3. Not fit or suitable to an end or object; not appropriate for an intended use; not according to rule; unsuitable; improper; incorrect; as, “to hold a book with the wrong end uppermost; to take the wrong way.”

      I have deceived you both; I have directed you to wrong places. Shak.

      4. Not according to truth; not conforming to fact or intent; not right; mistaken; erroneous; as, “a wrong statement”.

      5. Designed to be worn or placed inward; as, “the wrong side of a garment or of a piece of cloth”.

      Syn. -- Injurious; unjust; faulty; detrimental; incorrect; erroneous; unfit; unsuitable.

    3. Wrong, adv. In a wrong manner; not rightly; amiss; morally ill; erroneously; wrongly.

      Ten censure wrong for one that writes amiss. Pope.

    4. Wrong, n. [AS. wrang. See Wrong, a.] That which is not right. Specifically: Nonconformity or disobedience to lawful authority, divine or human; deviation from duty; -- the opposite of moral right.

      When I had wrong and she the right. Chaucer.

      One spake much of right and wrong. Milton.

      Deviation or departure from truth or fact; state of falsity; error; as, “to be in the wrong”. Whatever deviates from moral rectitude; usually, an act that involves evil consequences, as one which inflicts injury on a person; any injury done to, or received from; another; a trespass; a violation of right.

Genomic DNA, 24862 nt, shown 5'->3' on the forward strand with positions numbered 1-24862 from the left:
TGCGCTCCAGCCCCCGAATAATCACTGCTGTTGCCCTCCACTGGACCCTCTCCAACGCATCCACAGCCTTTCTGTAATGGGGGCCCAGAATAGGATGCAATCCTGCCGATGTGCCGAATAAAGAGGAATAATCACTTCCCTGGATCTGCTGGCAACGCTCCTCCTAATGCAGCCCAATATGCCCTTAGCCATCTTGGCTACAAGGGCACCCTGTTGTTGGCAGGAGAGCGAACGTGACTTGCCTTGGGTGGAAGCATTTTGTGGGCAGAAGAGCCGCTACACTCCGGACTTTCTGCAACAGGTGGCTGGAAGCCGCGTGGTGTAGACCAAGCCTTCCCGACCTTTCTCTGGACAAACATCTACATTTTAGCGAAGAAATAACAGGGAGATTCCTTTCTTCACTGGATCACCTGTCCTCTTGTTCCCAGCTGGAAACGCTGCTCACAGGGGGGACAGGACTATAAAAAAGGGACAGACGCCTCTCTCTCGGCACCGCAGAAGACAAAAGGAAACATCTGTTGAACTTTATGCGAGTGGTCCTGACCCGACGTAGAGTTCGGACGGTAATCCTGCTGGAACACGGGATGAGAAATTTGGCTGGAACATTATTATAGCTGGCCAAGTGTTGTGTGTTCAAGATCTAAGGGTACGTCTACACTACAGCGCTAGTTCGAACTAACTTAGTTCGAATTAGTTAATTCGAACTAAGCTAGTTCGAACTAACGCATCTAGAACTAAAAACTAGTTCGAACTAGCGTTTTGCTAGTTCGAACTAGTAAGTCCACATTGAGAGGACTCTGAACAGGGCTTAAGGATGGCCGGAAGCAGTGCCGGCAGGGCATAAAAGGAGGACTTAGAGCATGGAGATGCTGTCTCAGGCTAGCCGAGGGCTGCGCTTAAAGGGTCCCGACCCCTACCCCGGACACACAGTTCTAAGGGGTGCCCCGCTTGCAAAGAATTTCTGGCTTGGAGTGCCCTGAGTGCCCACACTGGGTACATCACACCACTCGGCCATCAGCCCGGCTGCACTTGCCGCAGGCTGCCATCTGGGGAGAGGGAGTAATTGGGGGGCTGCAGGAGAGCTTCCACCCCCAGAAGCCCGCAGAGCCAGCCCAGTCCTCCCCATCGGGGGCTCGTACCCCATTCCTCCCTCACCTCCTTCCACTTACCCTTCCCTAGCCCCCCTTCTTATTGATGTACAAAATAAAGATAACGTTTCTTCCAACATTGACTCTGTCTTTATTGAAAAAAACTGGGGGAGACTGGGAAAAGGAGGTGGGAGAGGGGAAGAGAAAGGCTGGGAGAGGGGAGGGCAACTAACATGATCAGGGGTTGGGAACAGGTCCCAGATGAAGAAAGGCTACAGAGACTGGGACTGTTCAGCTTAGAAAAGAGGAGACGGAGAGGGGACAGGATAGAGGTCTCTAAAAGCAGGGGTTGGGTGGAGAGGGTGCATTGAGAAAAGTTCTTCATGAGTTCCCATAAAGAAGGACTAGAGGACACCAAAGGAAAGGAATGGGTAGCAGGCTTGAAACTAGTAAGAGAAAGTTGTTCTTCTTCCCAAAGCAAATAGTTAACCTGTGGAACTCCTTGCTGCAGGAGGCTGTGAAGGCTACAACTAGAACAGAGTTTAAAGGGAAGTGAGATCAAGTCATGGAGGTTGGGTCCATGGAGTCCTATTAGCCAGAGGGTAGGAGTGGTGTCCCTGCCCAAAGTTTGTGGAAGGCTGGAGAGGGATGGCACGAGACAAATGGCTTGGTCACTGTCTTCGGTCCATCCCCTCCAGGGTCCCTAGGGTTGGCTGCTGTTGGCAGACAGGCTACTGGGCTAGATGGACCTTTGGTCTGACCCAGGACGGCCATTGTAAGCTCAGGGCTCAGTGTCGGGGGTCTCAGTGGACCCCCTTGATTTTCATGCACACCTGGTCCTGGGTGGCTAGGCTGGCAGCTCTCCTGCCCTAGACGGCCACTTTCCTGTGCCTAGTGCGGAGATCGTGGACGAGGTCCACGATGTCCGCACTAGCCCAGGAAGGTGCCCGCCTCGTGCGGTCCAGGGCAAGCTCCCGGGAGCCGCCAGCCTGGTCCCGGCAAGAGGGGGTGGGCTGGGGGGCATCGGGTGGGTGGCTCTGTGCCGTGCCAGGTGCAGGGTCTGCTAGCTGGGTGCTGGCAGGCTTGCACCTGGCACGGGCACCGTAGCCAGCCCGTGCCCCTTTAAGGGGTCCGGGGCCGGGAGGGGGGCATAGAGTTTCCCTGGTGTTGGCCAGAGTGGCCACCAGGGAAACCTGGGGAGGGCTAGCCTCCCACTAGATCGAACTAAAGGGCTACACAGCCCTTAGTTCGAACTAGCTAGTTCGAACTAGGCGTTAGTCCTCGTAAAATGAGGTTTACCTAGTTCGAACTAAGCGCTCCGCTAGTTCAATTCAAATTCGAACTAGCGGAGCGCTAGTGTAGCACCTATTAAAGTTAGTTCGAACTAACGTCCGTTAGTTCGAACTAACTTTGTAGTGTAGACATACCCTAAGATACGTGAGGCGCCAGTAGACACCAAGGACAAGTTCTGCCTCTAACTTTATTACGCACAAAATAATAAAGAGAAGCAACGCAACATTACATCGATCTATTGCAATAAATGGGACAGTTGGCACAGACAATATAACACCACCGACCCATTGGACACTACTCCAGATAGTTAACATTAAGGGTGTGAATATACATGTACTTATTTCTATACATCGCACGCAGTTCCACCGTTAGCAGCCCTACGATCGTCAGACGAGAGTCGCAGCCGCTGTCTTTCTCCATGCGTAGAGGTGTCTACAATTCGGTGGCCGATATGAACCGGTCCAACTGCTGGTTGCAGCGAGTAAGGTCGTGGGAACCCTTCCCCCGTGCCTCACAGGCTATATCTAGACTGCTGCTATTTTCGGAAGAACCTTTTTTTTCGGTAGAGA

Friend, I do thee no wrong. Matt. xx. 18.

      As the king of England can do no wrong, so neither can he do right but in his courts and by his courts. Milton.

      The obligation to redress a wrong is at least as binding as that of paying a debt. E. Evereth.

      ☞ Wrongs, legally, are private or public. Private wrongs are civil injuries, immediately affecting individuals; public wrongs are crimes and misdemeanors which affect the community. Blackstone.



    5. Wrong ( ?; 115 ), v. t. [imp. & p. p. Wronged ; p. pr. & vb. n. Wronging.]

      1. To treat with injustice; to deprive of some right, or to withhold some act of justice from; to do undeserved harm to; to deal unjustly with; to injure.

      He that sinneth . . . wrongeth his own soul. Prov. viii. 36.

      2. To impute evil to unjustly; as, “if you suppose me capable of a base act, you wrong me”.

      I rather choose

      To wrong the dead, to wrong myself and you,

      Than I will wrong such honorable men. Shak.